David Blunkett's repressive Anti-Terrorism, Crime and Security Bill is set to become law despite widespread opposition from Amnesty International and civil liberties groups. In the wake of 11 September Britain will opt out of Article 5 of the European Convention on Human Rights, which bans detention without trial. It will pave the way for indefinite imprisonment of foreign nationals who the government suspects are terrorists 'threatening the life of the nation'.
The 124 clauses relating to civil liberties, the extension of police powers and the new law on religious hatred include a definition of 'terrorism' broad enough to be used against anybody the government does not like. Powers also include the right to remove someone's passport, the right of the police to order people to remove 'disguises', and the right of the police to force people to reveal their identity if they feel an offence is believed to be taking place. Unlike the Prevention of Terrorism Act (PTA), it will not have to be renewed every year.
Britain already has the most draconian laws in Europe for deterring and monitoring suspected terrorists. No other country in Europe has such extensive powers. As with the PTA, where 84 percent of those arrested under its powers were never charged, this new law is likely to be used as a repressive measure against many who are innocent.
It remains to be seen whether one aspect of the bill, which outlaws the payment of backhanders by British executives to officials and politicians of foreign countries to win contracts, will be implemented. Balfour Beatty is due to face charges in Lesotho over bribing officials in order to win a huge contract to build a dam there. When the anti-bribery measure contained in the government's latest legislation becomes law--possibly in the next few weeks--company executives in such cases will find themselves liable to prosecution in this country, as well as facing up to seven years in jail. No prizes for guessing which aspects of the new bill will be implemented first and against whom.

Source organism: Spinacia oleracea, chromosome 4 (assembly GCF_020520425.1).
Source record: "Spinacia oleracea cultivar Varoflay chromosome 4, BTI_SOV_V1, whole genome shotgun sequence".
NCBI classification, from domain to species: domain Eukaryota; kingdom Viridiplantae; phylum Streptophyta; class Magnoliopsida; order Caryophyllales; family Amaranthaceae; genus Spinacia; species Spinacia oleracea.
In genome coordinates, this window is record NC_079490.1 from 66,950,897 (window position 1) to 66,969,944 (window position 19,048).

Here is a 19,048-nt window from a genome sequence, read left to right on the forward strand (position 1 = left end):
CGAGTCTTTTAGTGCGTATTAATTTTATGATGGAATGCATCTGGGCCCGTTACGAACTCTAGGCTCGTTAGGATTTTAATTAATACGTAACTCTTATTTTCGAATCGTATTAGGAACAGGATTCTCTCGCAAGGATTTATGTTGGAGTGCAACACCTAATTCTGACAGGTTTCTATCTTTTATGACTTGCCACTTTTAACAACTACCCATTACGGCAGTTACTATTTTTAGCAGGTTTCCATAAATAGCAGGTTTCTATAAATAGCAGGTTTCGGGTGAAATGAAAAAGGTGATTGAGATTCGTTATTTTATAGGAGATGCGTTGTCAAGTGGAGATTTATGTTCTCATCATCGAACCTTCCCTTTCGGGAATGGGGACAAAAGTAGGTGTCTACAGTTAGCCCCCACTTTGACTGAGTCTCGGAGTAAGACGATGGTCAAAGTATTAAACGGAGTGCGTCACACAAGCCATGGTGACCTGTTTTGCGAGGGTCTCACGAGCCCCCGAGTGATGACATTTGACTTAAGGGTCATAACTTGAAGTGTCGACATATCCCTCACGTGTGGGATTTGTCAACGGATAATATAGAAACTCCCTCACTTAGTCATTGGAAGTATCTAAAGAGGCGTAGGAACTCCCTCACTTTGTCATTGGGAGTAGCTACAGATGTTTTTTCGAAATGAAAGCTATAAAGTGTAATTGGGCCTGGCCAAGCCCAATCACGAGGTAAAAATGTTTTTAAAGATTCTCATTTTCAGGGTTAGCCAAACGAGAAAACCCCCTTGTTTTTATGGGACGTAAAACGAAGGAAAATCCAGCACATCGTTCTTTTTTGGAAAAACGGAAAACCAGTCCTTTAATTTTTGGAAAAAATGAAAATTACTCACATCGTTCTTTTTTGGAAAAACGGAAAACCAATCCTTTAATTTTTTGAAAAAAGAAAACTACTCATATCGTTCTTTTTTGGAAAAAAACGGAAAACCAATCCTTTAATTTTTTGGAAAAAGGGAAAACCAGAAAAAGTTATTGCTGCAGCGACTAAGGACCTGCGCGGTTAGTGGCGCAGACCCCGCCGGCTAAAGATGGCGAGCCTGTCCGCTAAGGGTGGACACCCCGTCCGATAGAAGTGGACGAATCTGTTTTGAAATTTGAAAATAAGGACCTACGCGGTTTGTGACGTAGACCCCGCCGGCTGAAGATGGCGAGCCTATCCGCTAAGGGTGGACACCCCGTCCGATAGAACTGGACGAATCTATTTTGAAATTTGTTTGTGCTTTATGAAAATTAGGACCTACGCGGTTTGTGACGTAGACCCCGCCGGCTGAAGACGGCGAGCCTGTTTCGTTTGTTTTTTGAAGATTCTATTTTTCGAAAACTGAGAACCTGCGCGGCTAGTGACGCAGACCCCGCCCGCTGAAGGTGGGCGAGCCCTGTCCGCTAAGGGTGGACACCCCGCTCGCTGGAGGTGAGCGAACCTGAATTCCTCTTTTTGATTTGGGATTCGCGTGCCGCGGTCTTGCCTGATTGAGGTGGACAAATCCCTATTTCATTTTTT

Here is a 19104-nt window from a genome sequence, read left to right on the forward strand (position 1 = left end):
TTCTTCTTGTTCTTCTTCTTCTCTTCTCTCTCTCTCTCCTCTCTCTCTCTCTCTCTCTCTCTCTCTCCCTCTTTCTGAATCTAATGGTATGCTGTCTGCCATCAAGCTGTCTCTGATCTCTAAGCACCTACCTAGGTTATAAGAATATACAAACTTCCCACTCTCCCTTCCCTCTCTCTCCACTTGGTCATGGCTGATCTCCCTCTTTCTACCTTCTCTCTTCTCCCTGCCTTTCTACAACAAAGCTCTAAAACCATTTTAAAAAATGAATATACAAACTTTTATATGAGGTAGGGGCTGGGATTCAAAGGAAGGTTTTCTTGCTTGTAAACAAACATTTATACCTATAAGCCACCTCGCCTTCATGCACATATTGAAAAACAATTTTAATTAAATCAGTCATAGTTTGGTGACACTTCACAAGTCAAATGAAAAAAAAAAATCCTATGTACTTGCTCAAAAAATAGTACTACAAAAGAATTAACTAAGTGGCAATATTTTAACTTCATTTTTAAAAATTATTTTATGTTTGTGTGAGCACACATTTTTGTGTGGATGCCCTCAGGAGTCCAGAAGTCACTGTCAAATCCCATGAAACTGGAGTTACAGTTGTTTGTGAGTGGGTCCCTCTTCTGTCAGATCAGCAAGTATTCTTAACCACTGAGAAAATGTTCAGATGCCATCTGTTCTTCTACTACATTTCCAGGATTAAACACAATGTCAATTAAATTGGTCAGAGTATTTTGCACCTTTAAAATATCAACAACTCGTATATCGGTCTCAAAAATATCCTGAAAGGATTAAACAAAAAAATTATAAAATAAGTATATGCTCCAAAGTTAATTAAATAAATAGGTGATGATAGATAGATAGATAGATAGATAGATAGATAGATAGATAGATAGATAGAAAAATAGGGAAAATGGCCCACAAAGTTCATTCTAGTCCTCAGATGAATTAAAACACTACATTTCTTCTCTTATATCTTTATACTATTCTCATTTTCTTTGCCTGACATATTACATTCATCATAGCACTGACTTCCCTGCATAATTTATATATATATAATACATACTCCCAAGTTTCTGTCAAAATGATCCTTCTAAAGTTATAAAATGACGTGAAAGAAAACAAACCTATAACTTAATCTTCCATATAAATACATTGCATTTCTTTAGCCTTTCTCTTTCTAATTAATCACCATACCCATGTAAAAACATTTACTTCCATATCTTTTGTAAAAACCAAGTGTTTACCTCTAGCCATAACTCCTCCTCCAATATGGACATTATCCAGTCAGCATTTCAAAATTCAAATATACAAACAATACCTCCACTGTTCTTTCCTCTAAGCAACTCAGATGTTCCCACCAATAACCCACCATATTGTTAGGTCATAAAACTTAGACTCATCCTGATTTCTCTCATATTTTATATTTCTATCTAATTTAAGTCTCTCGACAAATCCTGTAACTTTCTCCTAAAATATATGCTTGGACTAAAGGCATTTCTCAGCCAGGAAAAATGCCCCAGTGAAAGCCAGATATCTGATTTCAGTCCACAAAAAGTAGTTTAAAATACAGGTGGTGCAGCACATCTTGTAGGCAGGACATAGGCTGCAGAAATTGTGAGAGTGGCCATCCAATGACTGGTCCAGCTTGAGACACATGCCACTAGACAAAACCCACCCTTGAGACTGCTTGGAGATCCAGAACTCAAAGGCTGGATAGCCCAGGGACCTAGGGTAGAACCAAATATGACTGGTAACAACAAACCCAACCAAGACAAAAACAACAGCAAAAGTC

Gambling with our future
Millions of workers in company pension schemes are facing poverty in retirement, according to a new report by the Association of Consulting Actuaries (ACA), a body of pension experts.
A growing number of employees face lower pensions because companies are ditching 'final salary' pensions, where workers are paid a proportion of their final salary for life after they retire, in favour of 'money purchase' plans.
This scheme, enthusiastically encouraged by the Labour government, forces workers to convert their pension into a lump sum when they retire which must then be invested. However, unlike the final salary scheme, the staff bear the investment risk, rather than the employer.
The ACA report looked at the contribution level made by companies with less than 250 employees--which account for 55 percent of the workforce. It found that employer and employee contributions average just 9 percent of earnings--less than the average amounts invested in final salary schemes.
The ACA recommends that workers starting a pension at the age of 25 need to ensure that an equivalent of between 10 and 25 percent of their salary is invested--something beyond the means of most workers--if they are to retire on about 60 percent of their final salary.
Those starting a pension at the age of 35 need to invest between 15 and 25 percent of their salary. And those starting at 45 need to ensure that a third of their salary is invested in a pension fund.
But these figures are all dependent on the economy, and investment funds, performing well. As soon as the economy slips into recession, as it is doing now, then it will be pension funds and investment funds that will bear the brunt. No wonder the report describes this as a 'pension timebomb'. Many workers will suffer when it explodes.
|Worrying times for Mugabe|
President Robert Mugabe has intensified repression in Zimbabwe in the run-up to the presidential election early next year. He has thrown opposition figures, trade unionists and journalists into jail, and unleashed the 'war veterans' on the main party of the opposition, the Movement for Democratic Change (MDC). The ruling party, Zanu-PF, mimicking America's war on terrorism, has declared that 'terrorists' of the state will be hanged. The British government has also been singled out for funding the 'MDC terrorists'. At the same time the government uses left wing rhetoric against the 'foreign imperialists' while calling for 'the land seizures' for the poor. The reality behind this language is a regime determined to remain in power.